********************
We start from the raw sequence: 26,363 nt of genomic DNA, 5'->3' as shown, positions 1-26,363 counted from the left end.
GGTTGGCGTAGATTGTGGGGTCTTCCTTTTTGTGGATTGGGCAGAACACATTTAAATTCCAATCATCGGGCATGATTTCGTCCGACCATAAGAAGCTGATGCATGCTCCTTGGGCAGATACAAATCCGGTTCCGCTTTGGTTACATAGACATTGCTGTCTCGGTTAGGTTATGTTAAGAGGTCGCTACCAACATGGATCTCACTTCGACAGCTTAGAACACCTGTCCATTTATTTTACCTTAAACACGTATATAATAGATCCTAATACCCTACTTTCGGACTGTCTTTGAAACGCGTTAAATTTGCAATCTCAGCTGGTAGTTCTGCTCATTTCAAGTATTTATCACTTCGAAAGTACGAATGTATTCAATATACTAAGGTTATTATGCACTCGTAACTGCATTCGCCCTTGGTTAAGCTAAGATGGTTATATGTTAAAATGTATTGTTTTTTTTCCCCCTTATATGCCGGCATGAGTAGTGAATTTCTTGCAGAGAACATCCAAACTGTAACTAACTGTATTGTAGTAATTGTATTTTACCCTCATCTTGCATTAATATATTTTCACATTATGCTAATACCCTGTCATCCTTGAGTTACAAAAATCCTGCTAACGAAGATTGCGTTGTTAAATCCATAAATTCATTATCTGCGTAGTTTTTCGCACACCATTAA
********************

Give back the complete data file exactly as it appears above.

We start from the raw sequence: 26,363 nt of genomic DNA, 5'->3' as shown, positions 1-26,363 counted from the left end.
GGTTGGCGTAGATTGTGGGGTCTTCCTTTTTGTGGATTGGGCAGAACACATTTAAATTCCAATCATCGGGCATGATTTCGTCCGACCATAAGAAGCTGATGCATGCTCCTTGGGCAGATACAAATCCGGTTCCGCTTTGGTTACATAGACATTGCTGTCTCGGTTAGGTTATGTTAAGAGGTCGCTACCAACATGGATCTCACTTCGACAGCTTAGAACACCTGTCCATTTATTTTACCTTAAACACGTATATAATAGATCCTAATACCCTACTTTCGGACTGTCTTTGAAACGCGTTAAATTTGCAATCTCAGCTGGTAGTTCTGCTCATTTCAAGTATTTATCACTTCGAAAGTACGAATGTATTCAATATACTAAGGTTATTATGCACTCGTAACTGCATTCGCCCTTGGTTAAGCTAAGATGGTTATATGTTAAAATGTATTGTTTTTTTTCCCCCTTATATGCCGGCATGAGTAGTGAATTTCTTGCAGAGAACATCCAAACTGTAACTAACTGTATTGTAGTAATTGTATTTTACCCTCATCTTGCATTAATATATTTTCACATTATGCTAATACCCTGTCATCCTTGAGTTACAAAAATCCTGCTAACGAAGATTGCGTTGTTAAATCCATAAATTCATTATCTGCGTAGTTTTTCGCACACCATTAA